Doug Baldwin doesn't really mind his nickname of Angry Doug, but he doesn't consider it accurate.
"I'm not angry," Baldwin said Thursday. "I'm passionate about what I do."
That passion paid off Thursday for the Seattle Seahawks wide receiver when he signed a contract extension that will pay him $13 million over the next three years, including $9 million that's guaranteed.
It's a nice sum, but a little less than what was first reported. And maybe not what he could have gotten as a free agent next year had he opted to play out 2014 on his one-year tender offer of $2.2 million and test the NFL market in 2015.
That's not what he wanted, not now anyway. He wanted to stay with what he calls his family, and that starts with cornerback Richard Sherman, his long-time friend from their days together at Stanford. Sherman was sitting on the front row at Baldwin's news conference Thursday.
"I called [Sherman] to discuss the terms of the deal before agreeing so I could ask his opinion," Baldwin said. "The first thing he said was we'll be able to be together a couple of more years.
"That was the overwhelming factor. I love this organization and my teammates. It's about being able to play side by side with my family. That's huge for me."
That feeling extends to Seahawks coach Pete Carroll and general manager John Schneider, the men who gave him a chance to prove himself as an undrafted free agent in 2011.
"Those guys have been instrumental in my progress on and off the field," Baldwin said. "They're not only my bosses, but my friends. And I like to call them teammates.
"That John and Pete were willing to reward my hard work is a testament to the philosophy they have. Every word that has come out of their mouths has been honest and trustworthy, and that goes a long way for me."
Schneider pointed out a couple of key stats that show why Baldwin has been successful -- 92 percent of his fourth-quarter catches last year were for first downs, and his average of 10.7 yards per targeted throw was fifth-best among NFL receivers.
Nice numbers, but that really misses the point of why the Seahawks wanted to keep him.
"We are rewarding Doug for who he is more than what he does," Carroll said. "He's a great team guy. The leadership he brings is exactly the kind of makeup and mentality we seek.
"He's just the epitome of a great competitor. He always battles to the point that they call him Angry Doug. There's just a way about him that stands out."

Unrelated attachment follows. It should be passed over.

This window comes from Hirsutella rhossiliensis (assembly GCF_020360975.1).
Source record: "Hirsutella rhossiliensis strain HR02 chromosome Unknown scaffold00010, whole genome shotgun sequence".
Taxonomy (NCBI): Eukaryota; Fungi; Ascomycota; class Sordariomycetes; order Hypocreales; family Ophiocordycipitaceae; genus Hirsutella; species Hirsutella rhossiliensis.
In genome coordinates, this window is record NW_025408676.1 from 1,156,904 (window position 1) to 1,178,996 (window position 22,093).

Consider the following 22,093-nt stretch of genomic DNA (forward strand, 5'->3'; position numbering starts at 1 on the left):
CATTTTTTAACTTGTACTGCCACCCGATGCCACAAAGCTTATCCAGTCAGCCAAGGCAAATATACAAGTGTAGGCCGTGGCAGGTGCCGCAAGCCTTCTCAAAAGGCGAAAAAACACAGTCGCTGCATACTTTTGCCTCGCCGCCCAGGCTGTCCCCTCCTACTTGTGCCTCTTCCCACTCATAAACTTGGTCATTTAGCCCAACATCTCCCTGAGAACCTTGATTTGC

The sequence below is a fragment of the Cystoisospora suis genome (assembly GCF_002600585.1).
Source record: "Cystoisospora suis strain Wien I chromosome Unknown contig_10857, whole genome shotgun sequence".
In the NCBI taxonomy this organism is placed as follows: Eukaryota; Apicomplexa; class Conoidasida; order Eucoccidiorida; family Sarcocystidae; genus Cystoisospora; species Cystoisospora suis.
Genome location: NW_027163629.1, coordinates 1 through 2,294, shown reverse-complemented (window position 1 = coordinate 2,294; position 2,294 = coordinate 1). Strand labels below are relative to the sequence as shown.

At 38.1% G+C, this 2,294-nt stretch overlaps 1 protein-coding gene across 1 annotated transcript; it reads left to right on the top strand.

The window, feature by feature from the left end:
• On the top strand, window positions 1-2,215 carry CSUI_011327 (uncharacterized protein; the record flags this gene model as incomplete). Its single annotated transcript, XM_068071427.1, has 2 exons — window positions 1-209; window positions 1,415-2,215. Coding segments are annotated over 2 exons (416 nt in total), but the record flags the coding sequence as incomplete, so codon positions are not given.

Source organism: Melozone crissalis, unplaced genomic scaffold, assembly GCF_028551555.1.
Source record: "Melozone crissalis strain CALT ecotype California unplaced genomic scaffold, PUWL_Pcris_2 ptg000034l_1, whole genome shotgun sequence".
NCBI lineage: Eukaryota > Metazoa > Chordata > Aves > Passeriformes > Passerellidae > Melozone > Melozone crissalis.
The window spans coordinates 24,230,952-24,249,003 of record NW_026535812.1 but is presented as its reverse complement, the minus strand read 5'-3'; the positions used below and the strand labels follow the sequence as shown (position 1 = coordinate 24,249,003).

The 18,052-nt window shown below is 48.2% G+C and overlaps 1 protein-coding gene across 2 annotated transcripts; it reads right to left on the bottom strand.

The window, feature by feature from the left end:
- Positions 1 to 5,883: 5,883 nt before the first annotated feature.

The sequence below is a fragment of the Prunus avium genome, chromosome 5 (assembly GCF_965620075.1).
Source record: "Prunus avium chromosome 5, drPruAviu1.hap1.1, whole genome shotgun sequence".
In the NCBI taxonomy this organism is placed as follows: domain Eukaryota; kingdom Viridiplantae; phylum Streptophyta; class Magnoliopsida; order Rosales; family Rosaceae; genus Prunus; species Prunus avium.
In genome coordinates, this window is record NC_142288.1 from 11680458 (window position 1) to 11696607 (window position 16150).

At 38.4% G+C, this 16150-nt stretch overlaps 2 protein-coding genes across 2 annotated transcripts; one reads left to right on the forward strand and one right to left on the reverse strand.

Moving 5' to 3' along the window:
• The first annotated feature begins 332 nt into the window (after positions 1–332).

Schneider said it's Baldwin's ability to get the job done in the clutch that stands out for him, along with his relentless attitude.
"Doug is a guy who represents what our organization is all about and the culture we have here," Schneider said. "He plays with a chip on his shoulder. He's reliable, smart and incredibly passionate. He acts like a pro and a champion every day. So we wanted to let everyone know how special this guy is and that he's a core part of what we do here."
Baldwin has played in the slot most of his three years at Seattle, but Carroll said he will move to split end in 2014, taking over the spot vacating by Golden Tate's departure to Detroit.
That likely means Percy Harvin will start in the slot, which won't surprise anyone. Baldwin also threw his name in the hat for the punt returner job in 2014.
"Doug always has shown the ability to do whatever we needed him to do," Carroll said. "He has extraordinary quickness and the ability to separate from anyone.''
But it's Baldwin's determination to prove his doubters wrong and overcome his obstacles that got him where he is now. Just like his buddy Sherman, Baldwin has accomplished more than most experts thought he could.
"Nothing changes for me just because I signed my name on a piece of paper," Baldwin said. "Obviously, I have a little more security, but that's not why I play football. I play football because I love the game and I put everything into it.
"This is about leaving a legacy and sharing it with other players. It's not about individuals here. We're always trying to get better and make each other better."
Which is why Baldwin was willing to take a little less to stay in Seattle for three more years.
"It was the best for both sides," Baldwin said. "When this comes up again, I'll still be young (28). And it leaves us flexibility as a team to be able to do certain things with other guys."
The main guy in that equation is quarterback Russell Wilson, who can renegotiate his contract after the 2014 season.
For Baldwin, Thursday was about sticking with his family and sending a message.
"The message is that hard work does pay off," he said. "I have a 12-year-old brother [Devon]. Since my junior year of college, I decided to live a life in a way he could look up to. So the message also is to him that you can accomplish whatever you want in life, even if you have failures, if you continue strong to get to where you want to go."